On Aug. 31, Andaiye Qaasim joined NC State’s African American Cultural Center as its assistant director. After a year-long search, the center found its perfect fit and is now fully staffed.

Andaiye Qaasim attended Spelman College, a historically Black, all-female university for her undergraduate degree and received her doctorate from the University of Pennsylvania in anthropology of music. She is interested in how different aspects of culture can be integrated into the student experience.

“I'm really passionate about intersecting community with higher ed and arts and culture,” Qaasim said. “I think these are all domains that should be integrated and working together. So that's kind of how I think about this work and envision this work. I'm so excited to be a part of this team here who's super dynamic and creative.”

Qassim said her experience growing up as Black student led her to the field of higher education.

“I was often one of very few Black students,” Qaasim said. “So that experience of having to navigate what we call predominantly white, or historically white, institutions was challenging. I had to do that since I was a preschooler. So I think that really stuck with me ... going through those challenges really made me passionate about also helping other students, particularly Black students, or students of color, or any student, really develop and navigate those institutions, and really thinking about how we not just reform or add on to things in institutions, but actually transform [them].”

Qaasim’s role as assistant director means she is responsible for helping plan big upcoming events like the center’s 30th anniversary celebration, Harambee, and collaborating with other centers on campus.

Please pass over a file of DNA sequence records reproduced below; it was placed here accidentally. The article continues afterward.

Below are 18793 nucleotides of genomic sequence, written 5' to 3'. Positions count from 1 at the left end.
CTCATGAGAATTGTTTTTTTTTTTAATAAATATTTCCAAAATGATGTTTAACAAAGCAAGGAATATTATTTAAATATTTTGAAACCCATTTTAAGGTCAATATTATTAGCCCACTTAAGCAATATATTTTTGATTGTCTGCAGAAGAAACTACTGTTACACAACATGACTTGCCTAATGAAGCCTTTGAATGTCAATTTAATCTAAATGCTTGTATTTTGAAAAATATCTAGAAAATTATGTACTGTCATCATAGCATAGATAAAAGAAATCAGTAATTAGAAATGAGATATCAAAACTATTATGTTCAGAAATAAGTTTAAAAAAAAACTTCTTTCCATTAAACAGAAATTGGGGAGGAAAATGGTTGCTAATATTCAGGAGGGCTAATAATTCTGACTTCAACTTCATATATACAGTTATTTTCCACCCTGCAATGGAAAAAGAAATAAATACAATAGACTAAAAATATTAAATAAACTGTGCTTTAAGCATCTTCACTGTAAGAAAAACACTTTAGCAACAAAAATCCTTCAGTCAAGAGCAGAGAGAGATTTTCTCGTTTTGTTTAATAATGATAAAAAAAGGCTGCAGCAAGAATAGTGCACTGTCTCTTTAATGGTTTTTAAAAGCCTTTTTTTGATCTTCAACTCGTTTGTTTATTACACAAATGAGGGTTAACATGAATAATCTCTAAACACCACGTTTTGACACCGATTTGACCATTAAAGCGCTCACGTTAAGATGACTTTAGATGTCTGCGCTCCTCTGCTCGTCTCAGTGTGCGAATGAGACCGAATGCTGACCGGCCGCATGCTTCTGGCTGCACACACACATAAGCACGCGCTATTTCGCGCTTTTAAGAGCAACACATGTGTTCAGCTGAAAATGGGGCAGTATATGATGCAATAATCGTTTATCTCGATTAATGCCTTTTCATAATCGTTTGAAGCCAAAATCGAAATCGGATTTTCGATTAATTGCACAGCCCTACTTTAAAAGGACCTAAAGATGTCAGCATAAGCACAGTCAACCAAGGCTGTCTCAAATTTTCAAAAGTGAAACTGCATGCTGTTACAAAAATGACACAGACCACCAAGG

“We don't want to be siloed or isolated away,” Qaasim said. “So the beauty about this campus is that I think there are a lot of people across the campus cultural centers, who would love to, and do, collaborate. So also thinking about new ways in which we can forge those partnerships, and really expand our presence across campus and expand that work across campus … I would say that's what my work pretty much will be.”

Angela Gay, the center’s director, said Qaasim’s love for students is evident and what makes her such a great fit for the center.

“You have to love students, no matter who they are, no matter how they identify, whether they're Black or nonblack,” Gay said. “If a student walks in the center, I don't care who they are, we need to treat them with love and hope, grace and compassion. Andaiye is all of those things. And because we are the African American Culture Center, and our focus is specifically on the Black experience, and it's important to note that she does love Black folks, and it's evident in her research and her practice, and her consulting work.”

Qaasim said the African American Cultural Center is important because it provides a space to affirm students who may not get affirmation in other areas on campus.

“This center is so important, because for most anyone, anyone who's lived as a Black person in the United States, you know that you're not necessarily maybe affirmed when you enter a space, or maybe it's not conscious,” Qaasim said. “So spaces like this are so important, because you're centered. Your history is centered, your needs, your identity, your culture, and again, being Black, being African American, being African, being Caribbean, you know, there's many, many identities under this umbrella; we're not a monolith. I think that's super significant, particularly on a campus where in your day to day, as a student going from class to class, you may not necessarily see that visibility of other Black peers or staff or faculty, but we're here.”

Gay said she is excited to have Qaasim join the center’s team and had a hard time finding the words to adequately describe Qaasim.

“I don't think these words are going to do justice to what I’d really like to say, but I'm gonna go with: dreamer, enthusiastic and gentle,” Gay said.

Students can find more information about the African American Cultural Center and its upcoming events on its website.

News Editor

I am a third-year studying English with a minor in biology. I joined Technician in the fall of 2020 as a correspondent and am now working as the News Editor. I plan to graduate in the spring of 2022.